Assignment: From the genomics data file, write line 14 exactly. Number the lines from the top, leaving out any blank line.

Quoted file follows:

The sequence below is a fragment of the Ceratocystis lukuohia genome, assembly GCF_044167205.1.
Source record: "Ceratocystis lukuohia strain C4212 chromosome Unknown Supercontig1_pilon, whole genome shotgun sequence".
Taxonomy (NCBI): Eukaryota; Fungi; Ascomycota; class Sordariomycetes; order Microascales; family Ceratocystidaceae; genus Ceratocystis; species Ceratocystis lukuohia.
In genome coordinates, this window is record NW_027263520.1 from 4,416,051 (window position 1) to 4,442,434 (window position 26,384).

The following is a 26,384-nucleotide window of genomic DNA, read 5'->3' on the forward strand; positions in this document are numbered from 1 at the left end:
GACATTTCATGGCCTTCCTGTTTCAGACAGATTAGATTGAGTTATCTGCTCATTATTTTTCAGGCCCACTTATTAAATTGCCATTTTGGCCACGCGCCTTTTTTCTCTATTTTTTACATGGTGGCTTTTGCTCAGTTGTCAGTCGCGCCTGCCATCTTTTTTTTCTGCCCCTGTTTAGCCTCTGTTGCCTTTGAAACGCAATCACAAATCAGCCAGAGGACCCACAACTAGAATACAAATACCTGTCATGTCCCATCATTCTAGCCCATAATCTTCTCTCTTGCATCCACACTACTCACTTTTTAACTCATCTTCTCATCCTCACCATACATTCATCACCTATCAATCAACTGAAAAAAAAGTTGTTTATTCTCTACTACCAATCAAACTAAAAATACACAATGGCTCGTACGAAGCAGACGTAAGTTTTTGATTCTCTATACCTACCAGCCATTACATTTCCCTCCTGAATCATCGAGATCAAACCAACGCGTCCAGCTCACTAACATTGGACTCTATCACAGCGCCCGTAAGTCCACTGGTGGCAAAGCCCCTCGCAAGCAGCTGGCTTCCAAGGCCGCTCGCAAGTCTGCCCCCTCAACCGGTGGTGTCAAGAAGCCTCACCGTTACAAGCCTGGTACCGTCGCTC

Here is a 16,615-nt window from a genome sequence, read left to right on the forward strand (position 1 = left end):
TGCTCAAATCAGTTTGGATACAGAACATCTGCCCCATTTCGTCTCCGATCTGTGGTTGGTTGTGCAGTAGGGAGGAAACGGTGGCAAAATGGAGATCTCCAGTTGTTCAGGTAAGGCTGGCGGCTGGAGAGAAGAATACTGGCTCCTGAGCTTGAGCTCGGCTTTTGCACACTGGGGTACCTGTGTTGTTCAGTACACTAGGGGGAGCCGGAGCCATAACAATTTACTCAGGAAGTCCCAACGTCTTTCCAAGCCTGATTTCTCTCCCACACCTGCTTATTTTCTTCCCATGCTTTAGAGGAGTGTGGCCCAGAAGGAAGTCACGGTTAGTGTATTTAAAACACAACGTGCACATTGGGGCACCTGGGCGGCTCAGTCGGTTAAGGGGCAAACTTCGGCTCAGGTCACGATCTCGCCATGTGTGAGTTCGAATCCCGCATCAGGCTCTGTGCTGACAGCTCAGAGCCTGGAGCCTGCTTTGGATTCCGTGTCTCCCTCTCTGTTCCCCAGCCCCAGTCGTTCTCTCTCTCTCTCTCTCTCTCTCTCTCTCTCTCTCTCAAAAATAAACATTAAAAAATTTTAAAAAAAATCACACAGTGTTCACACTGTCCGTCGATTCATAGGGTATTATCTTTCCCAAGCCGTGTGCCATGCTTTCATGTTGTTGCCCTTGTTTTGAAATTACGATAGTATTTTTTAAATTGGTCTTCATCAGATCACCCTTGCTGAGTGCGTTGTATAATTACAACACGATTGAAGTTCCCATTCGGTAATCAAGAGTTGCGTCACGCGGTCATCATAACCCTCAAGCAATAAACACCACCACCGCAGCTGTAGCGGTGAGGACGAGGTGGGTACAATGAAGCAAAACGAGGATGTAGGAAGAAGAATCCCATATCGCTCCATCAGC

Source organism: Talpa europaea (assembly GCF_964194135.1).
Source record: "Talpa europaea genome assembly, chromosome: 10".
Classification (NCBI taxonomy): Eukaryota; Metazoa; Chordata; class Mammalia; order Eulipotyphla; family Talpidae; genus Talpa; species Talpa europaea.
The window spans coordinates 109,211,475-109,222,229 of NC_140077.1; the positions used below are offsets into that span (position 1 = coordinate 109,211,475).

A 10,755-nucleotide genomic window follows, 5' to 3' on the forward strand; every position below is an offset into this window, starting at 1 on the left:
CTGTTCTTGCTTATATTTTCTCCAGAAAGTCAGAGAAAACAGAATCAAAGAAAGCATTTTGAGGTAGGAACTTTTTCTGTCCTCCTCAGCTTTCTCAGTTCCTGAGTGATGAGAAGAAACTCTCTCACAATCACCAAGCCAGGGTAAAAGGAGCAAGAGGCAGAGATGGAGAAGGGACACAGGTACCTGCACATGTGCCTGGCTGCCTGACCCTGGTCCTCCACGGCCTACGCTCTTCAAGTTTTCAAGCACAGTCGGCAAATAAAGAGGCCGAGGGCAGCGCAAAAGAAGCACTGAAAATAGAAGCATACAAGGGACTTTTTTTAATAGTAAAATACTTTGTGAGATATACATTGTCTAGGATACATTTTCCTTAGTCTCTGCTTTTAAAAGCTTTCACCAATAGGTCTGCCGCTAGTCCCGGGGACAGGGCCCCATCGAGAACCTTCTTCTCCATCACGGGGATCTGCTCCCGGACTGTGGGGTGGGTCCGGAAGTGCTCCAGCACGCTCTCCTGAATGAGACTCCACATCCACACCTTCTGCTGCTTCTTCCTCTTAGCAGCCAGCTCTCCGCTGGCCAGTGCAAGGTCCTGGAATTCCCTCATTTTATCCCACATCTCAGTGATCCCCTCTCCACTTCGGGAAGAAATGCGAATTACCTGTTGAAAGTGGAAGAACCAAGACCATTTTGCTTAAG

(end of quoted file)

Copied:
CTGTTCTTGCTTATATTTTCTCCAGAAAGTCAGAGAAAACAGAATCAAAGAAAGCATTTTGAGGTAGGAACTTTTTCTGTCCTCCTCAGCTTTCTCAGTTCCTGAGTGATGAGAAGAAACTCTCTCACAATCACCAAGCCAGGGTAAAAGGAGCAAGAGGCAGAGATGGAGAAGGGACACAGGTACCTGCACATGTGCCTGGCTGCCTGACCCTGGTCCTCCACGGCCTACGCTCTTCAAGTTTTCAAGCACAGTCGGCAAATAAAGAGGCCGAGGGCAGCGCAAAAGAAGCACTGAAAATAGAAGCATACAAGGGACTTTTTTTAATAGTAAAATACTTTGTGAGATATACATTGTCTAGGATACATTTTCCTTAGTCTCTGCTTTTAAAAGCTTTCACCAATAGGTCTGCCGCTAGTCCCGGGGACAGGGCCCCATCGAGAACCTTCTTCTCCATCACGGGGATCTGCTCCCGGACTGTGGGGTGGGTCCGGAAGTGCTCCAGCACGCTCTCCTGAATGAGACTCCACATCCACACCTTCTGCTGCTTCTTCCTCTTAGCAGCCAGCTCTCCGCTGGCCAGTGCAAGGTCCTGGAATTCCCTCATTTTATCCCACATCTCAGTGATCCCCTCTCCACTTCGGGAAGAAATGCGAATTACCTGTTGAAAGTGGAAGAACCAAGACCATTTTGCTTAAG